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Goal: 30,000 Progress: 2,879
Sponsored by: The Rainforest Site

Each year, 2,000 large-scale hog operations in North Carolina house roughly 10 million hogs, making the coastal state one of the world’s top pork producers. It also makes North Carolina one of the biggest producers of hog feces. According to the Environmental Working Group, North Carolina wet animal waste (primarily consisting of hog feces) tallies in at over 10 billion gallons.

How does one go about managing 10 billion gallons of feces?

One of the primary ways in which hog feces has been managed in North Carolina is through anaerobic lagoons. These lagoons are created from a “manure slurry”, which is washed out from underneath the animal pens and then piped into the lagoon.” These lagoons are often constructed near primary sources of water, and operate without enclosure, meaning that gases like ammonia, hydrogen sulfide and methane are emitted into the surrounding air space.

More than that, when coastal disasters strike North Carolina, and those primary sources of water flood, these lagoons are breached. Gallons of feces then enter these water sources, introducing harmful substances to unsuspecting animals and people, including: antibiotics, estrogens, bacteria, pesticides, heavy metals, and protozoa.

This is detrimental, to the environment, and to the food webs relying upon these water sources.

While in 1999, following the devastation of Hurricane Floyd, the state of North Carolina banned the construction of new anaerobic lagoons in 1999. However, this didn’t include the anaerobic lagoons that were already operative. In effect, decades later, anaerobic lagoons remain the way some large-scale North Carolinian hog farms continue to manage their waste.

This is unacceptable. For our health, for the health of animals, and for the health of the environment, farmers everywhere must manage their livestock waste carefully, and with more in mind than cost. Tell the Environmental Protection Agency that you deserve better, that our farms are supposed to give us life, not take it from us. Sign the petition below and urge the EPA to ban anaerobic lagoons entirely.

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To the Administrator of the Environmental Protection Agency,

In 1999, by banning the construction of new aerobic lagoons, the state of North Carolina took a big step forward in reducing the amount of livestock feces contaminating local water sources. However, it wasn’t a large enough step.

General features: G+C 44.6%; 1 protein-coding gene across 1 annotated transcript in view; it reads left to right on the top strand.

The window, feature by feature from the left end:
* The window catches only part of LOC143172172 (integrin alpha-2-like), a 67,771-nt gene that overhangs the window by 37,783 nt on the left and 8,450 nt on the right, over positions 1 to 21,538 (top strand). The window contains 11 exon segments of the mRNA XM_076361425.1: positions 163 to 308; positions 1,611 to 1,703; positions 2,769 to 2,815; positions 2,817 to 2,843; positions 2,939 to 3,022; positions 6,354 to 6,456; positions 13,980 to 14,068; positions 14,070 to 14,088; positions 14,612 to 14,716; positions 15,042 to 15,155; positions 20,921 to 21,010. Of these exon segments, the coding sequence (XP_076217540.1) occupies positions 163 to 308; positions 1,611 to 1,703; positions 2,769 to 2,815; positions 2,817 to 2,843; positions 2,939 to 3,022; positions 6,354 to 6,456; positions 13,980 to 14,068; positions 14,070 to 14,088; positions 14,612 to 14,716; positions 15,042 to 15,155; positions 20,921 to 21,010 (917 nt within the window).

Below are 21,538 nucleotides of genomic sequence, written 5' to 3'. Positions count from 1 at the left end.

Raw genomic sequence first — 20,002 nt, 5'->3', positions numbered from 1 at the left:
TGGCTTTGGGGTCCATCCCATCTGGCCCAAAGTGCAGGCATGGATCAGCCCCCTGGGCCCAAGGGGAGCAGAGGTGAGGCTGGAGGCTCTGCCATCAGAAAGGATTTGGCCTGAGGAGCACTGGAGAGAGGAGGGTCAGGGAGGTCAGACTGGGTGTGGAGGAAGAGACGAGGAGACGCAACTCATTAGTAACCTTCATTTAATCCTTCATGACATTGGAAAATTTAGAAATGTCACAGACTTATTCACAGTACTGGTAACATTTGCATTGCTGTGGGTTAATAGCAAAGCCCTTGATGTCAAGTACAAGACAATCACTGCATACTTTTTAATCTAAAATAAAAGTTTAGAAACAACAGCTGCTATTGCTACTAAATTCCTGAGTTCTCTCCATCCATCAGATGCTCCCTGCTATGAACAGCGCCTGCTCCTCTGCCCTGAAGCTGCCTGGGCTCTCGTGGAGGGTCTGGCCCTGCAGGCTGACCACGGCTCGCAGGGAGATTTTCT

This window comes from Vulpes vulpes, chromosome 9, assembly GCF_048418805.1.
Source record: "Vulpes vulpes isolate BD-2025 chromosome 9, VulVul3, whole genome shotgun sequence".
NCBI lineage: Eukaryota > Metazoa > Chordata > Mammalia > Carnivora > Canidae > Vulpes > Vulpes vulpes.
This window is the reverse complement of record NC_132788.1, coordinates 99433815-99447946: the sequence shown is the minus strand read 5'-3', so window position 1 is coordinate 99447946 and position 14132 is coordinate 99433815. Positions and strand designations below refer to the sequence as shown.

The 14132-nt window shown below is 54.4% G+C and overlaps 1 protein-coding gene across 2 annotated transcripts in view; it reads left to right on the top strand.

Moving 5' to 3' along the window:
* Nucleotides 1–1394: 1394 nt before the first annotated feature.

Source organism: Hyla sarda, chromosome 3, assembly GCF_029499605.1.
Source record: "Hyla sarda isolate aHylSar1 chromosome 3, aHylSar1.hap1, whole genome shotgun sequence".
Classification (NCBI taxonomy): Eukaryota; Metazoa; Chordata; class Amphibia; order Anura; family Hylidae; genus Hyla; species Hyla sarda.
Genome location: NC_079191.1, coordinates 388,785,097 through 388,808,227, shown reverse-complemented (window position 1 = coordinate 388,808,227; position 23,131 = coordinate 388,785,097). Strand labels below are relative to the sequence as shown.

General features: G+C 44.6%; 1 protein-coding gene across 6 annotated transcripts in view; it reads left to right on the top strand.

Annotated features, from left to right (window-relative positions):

Still, because the ban only halted the construction of new lagoons and not the lagoons already in operation, anaerobic lagoons continue to be a choice for large-scale farmers throughout the state. Natural disasters continue to result in the contents of these lagoons contaminating key sources of water throughout the state. Devastating substances from these farms and their livestock — antibiotics, estrogens, bacteria, pesticides, heavy metals, and protozoa — are being consumed by unsuspecting animals and people.

Even when not facing disaster, these open-topped lagoons have proven to be harmful, emitting toxic gases into the air, including ammonia, hydrogen sulfide, methane, and carbon dioxide. Not only does this affect the quality of life for those within sniffing distance, but, according to the Natural Resources Defense Council, it actually has a physical affect on the people living near these lagoons. Reported thus far are the following symptoms: headaches, shortness of breath, wheezing, excessive coughing, and diarrhea.

Administrator, our farms and water sources aren’t supposed to operate this way — they’re meant to give us life, not slowly take it away from us. It’s unacceptable for farms to continue managing waste in this manner and I urge the Environmental Protection Agency to ban anaerobic lagoons entirely.

Sincerely,

Petition Signatures


Apr 14, 2018 Paul Carver
Apr 11, 2018 Lisa vasta
Apr 10, 2018 Tracy Kalesnik
Apr 9, 2018 Sandra Beall
Apr 7, 2018 Lucy Kelly
Apr 7, 2018 Brian Gibbons
Apr 6, 2018 Tammy Jeter
Apr 5, 2018 Laure Cleveland
Apr 5, 2018 Alysa Waring
Apr 5, 2018 (Name not displayed)
Apr 5, 2018 Amy Van Devender
Apr 5, 2018 Lane Page
Apr 5, 2018 margo molin
Apr 5, 2018 Helen Smylie
Apr 5, 2018 Richard Rheder
Apr 5, 2018 Camelia Mitu
Apr 3, 2018 Megan Speight
Apr 1, 2018 Alena Bogdanova
Mar 31, 2018 Nan Newall
Mar 29, 2018 Sandy Lynch
Mar 28, 2018 barbara wallace
Mar 27, 2018 Allison Cox Protect our water!
Mar 27, 2018 Michelle Bearhart
Mar 27, 2018 Llauren Peralta
Mar 27, 2018 Stacy Martin
Mar 27, 2018 Laura Krause
Mar 27, 2018 Diane Taylor
Mar 26, 2018 (Name not displayed)
Mar 25, 2018 Mona Baldwin
Mar 25, 2018 Janis Ciofalo
Mar 25, 2018 Jan Clare
Mar 25, 2018 Kathryn Summerfield
Mar 25, 2018 Martha Williams
Mar 25, 2018 Sandra Cobb
Mar 25, 2018 Kathleen Shabi
Mar 24, 2018 Joann Henderson
Mar 24, 2018 Jane Lemison
Mar 22, 2018 Evarie P
Mar 21, 2018 Jade Kiran "Our task must be to widen our circle of compassion, to embrace all living creatures and the whole of nature in its beauty." — Albert Einstein
Mar 19, 2018 Sophie Miranda
Mar 19, 2018 (Name not displayed)
Mar 18, 2018 Yvonne Tota
Mar 18, 2018 Jonna Peoples
Mar 18, 2018 Patty Collett
Mar 18, 2018 hEATHER Knowles
Mar 17, 2018 Martha Vest
Mar 11, 2018 ADELA ESTUDILLO
Mar 9, 2018 Lisa Kidd-Goodman
Mar 8, 2018 Theresa Boisseau
Mar 8, 2018 Roxanne Leshine

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